North Iceland

Travel Guide Europe Iceland North Iceland

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Introduction

North Iceland is the region of Iceland along the Greenland Sea, flirting with the Arctic Circle. There is no exaggeration in describing North Iceland as Iceland in miniature. It is an area of extremes: The lush farmland of Skagafjörður and Eyjafjörður, the rugged mountains of Tröllaskagi many capped by small glaciers, the almost desert-like landscapes of the far north-east, and Grímsey sitting on the arctic circle. The region as a whole is characterised by wide bays and fjords, surrounded by mountains on two sides and long river-shaped valleys on the third. It is probably the region in Iceland best suited for outdoor activities, but the north is also interesting for its cultural heritage. As Iceland's second largest urban area, Akureyri is an important centre for art and commerece. Many of the smaller villages offer an experience that rustic, rural Iceland with its deep traditions in farming and fishing.

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Cities

  • Sauðárkrókur. The largest town in the Skagafjörður area, known for its horses, rivers and the former bishopric of Hólar. Nearby is the village of Varmahlíð.
  • Hólar. Historical seat and church of the bishop for Northern Iceland, today museum and agricultural school.
  • Hofsós. Village with emigration museum and day trips to islands Drangey and Málmey in the Skagafjörður.
  • Siglufjörður. Formerly a thriving fishing village at the northern edge of the Tröllaskagi peninsula, Siglufjörður's fortunes have declined in the last few decades, but it's transforming itself into a great tourist destination in the far north.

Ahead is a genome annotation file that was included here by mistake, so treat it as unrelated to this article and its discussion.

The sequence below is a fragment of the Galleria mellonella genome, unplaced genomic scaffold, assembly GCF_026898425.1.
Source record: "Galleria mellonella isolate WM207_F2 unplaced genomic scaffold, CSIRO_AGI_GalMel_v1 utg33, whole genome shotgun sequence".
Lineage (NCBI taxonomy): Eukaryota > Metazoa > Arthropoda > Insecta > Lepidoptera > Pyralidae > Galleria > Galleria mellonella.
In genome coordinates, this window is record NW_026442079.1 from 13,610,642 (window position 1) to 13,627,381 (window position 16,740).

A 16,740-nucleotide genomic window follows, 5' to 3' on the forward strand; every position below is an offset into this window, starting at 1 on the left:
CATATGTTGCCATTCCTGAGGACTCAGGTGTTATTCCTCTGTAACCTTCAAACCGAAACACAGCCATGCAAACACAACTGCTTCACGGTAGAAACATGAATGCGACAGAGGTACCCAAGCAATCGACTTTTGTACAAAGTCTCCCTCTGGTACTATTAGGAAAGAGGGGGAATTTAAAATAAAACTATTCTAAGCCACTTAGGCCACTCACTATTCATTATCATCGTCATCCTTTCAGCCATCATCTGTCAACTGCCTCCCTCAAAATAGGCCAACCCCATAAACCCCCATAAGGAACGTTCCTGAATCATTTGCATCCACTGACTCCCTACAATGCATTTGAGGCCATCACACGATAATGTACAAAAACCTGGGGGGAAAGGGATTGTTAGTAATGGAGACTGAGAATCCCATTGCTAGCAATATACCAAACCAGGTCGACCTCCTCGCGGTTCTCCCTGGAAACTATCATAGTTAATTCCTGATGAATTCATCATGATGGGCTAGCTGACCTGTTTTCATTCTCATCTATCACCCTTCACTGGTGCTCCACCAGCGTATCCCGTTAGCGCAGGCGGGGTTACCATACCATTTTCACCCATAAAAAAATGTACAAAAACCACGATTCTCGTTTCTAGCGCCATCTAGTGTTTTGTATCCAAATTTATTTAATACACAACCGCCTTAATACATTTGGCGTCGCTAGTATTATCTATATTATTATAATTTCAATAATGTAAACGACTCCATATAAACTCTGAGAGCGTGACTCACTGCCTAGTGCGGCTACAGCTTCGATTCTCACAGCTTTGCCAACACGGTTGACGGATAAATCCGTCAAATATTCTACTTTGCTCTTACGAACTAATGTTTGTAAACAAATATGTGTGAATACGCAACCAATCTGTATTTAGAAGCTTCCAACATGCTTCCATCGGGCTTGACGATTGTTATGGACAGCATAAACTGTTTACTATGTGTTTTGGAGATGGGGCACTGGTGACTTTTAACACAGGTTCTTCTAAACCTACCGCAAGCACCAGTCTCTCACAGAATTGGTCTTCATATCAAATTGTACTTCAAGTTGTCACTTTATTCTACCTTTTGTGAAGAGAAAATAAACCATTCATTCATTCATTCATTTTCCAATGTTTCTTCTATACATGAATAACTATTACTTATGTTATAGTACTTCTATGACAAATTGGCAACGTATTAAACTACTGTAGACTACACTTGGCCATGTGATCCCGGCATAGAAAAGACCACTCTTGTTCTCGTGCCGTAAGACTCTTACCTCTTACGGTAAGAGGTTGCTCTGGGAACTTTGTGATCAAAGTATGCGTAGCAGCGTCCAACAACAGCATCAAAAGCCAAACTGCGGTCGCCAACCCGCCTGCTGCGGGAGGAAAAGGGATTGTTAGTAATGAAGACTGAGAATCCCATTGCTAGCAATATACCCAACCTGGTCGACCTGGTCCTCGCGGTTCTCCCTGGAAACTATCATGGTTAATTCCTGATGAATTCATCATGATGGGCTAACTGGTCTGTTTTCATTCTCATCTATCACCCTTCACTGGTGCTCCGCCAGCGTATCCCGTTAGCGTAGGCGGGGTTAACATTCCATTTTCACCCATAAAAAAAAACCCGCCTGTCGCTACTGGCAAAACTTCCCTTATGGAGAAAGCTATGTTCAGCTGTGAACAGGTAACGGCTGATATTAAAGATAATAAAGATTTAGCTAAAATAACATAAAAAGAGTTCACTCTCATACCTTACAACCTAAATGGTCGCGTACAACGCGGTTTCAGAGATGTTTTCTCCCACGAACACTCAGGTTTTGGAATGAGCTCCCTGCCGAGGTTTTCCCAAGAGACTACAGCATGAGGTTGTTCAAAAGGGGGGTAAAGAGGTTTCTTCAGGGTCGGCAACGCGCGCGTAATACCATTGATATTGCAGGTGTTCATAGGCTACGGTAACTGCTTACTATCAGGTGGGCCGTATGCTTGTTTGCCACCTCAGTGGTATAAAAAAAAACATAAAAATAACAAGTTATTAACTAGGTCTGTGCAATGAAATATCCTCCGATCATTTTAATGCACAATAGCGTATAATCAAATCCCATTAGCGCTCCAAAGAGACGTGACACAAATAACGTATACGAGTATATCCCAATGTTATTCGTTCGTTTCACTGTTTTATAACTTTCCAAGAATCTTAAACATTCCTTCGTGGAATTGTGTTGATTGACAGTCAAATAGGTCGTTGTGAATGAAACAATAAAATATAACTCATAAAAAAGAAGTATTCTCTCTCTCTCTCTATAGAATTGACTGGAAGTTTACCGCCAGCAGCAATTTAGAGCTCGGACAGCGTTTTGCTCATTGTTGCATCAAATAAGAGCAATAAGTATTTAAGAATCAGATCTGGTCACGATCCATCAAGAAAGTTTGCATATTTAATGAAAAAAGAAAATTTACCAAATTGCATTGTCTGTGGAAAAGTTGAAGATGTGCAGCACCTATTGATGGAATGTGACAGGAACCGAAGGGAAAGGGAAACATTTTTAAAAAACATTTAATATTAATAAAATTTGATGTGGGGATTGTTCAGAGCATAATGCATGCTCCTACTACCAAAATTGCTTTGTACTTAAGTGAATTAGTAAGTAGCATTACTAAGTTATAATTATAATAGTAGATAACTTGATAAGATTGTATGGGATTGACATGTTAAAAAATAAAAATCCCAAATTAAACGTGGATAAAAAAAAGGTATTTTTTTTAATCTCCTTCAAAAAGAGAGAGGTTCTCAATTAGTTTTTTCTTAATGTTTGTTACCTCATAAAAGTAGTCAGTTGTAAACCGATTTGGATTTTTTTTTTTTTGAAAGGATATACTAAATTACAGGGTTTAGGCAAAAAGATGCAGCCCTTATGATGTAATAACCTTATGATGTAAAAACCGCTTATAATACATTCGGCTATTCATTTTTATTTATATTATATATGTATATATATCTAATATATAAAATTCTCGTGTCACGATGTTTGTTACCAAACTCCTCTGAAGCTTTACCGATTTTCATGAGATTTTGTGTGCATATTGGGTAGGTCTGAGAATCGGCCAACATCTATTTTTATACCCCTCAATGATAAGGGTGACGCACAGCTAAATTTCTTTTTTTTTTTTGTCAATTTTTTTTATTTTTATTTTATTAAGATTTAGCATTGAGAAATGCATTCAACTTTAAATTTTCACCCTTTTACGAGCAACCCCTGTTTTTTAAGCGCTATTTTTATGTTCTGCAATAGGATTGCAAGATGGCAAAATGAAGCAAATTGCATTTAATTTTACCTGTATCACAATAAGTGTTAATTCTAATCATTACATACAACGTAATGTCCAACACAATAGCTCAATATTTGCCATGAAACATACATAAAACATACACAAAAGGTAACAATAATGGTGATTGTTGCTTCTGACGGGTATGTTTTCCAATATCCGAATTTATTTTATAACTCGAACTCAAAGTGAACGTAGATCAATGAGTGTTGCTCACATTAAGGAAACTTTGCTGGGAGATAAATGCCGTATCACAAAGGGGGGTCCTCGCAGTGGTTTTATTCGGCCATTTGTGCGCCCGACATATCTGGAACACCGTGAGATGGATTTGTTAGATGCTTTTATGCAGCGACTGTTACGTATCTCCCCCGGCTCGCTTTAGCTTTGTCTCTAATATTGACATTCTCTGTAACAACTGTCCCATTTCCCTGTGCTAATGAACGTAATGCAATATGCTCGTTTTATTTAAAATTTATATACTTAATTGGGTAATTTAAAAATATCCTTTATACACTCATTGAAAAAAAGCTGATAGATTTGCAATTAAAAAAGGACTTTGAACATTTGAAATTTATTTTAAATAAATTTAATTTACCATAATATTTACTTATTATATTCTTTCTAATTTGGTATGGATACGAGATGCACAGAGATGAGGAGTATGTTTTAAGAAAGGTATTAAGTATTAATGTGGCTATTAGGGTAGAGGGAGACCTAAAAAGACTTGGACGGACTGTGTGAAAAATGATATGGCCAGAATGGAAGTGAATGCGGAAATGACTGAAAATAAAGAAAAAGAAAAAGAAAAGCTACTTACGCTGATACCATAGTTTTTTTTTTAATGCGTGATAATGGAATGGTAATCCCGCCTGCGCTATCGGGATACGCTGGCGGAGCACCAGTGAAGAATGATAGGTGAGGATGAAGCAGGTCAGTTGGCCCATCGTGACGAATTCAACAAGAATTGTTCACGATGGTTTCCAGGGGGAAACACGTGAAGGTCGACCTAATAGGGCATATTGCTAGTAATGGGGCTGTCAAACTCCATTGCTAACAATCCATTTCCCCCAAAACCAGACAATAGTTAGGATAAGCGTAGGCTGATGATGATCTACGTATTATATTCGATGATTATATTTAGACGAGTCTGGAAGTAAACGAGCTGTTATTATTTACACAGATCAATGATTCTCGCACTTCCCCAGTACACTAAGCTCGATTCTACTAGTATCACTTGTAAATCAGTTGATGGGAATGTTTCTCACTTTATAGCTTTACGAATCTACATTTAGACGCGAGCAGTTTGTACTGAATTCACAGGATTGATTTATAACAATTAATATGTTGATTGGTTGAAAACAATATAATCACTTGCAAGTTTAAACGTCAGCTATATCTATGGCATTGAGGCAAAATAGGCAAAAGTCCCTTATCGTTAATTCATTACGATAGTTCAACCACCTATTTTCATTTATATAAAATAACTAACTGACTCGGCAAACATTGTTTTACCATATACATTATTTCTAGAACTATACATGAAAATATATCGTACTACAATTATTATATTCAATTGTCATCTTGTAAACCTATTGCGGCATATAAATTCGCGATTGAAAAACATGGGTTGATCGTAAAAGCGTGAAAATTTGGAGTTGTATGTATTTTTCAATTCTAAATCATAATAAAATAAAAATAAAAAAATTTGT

• Ólafsfjörður. Formerly a fishing village now nown for midnight sun in the summer and skiing in the winter.
  • Dalvík. A charming little fishing village by Eyjafjörður. Gateway to the islands of Hrísey and Grímsey, the latter of which sits on the Arctic circle.
  • Akureyri. The unofficial capital of North Iceland, and by far the largest town outside the Southwest region.
  • Húsavík. Iceland's number one whale watching town, only a short boat ride from the open Greenland Sea.
  • Raufarhöfn, Þórshöfn and Kópasker. Three tiny villages sitting on the far north-eastern corner of the country, far away from anything else.

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Sights and Activities

Mývatn. A lake near Akureyri in the North of Iceland, Mývatn has an unearthly appearance owing to special types of volcanic craters throughout the lake. There are plenty of activities in this area: Smajfall (desert where sulphuric steam comes out of the ground) and Dimmuborgir (aka The Black City aka The Gates of Hell).
Vatnajökull National Park - Iceland's newest national park was founded in 2008 and includes the former Skaftafell and Jokulsargljufur National Parks. Vatnajökull National Park is Europe's largest national park at 12,000 square kilometres (4,600 sq mi), covering about 12% of the surface of Iceland. The park is home to Iceland's highest mountain, Hvannadalshnúkur, largest glacier, Vatnajökull, and Europe's largest waterfall in terms of volume discharge, Dettifoss.
Located on the Jökulsá á Fjöllum river near Lake Myvatn in the northeast of the country, the Dettifoss waterfall is the most powerful waterfall in Europe and also one of the highest. The falls are about 100 metres wide and over 40 metres high. Unlike Gulfoss, visiting Dettifoss requires some 26 kilometres on a very rough road. A reliable car is required. The road is open for just a few summer months.
Jökulsárgljúfur. Further inland, along the glacial river that once shaped Ásbyrgi are the canyons through which the mighty river still flows. Among the sights in the area is Dettifoss, the most powerful waterfall in Iceland. Previously a national park of their own, Jökulsárgljúfur are today a part of the Vatnajökull National Park.
Hólar í Hjaltadal. The former seat of the bishop of North Iceland, in Skagafjörður. The current cathedral is from the 18th century, making it one of the oldest buildings in Iceland, and it contains religious artefacts from the 15th century onwards. Also the location of a folk museum and a small agricultural university.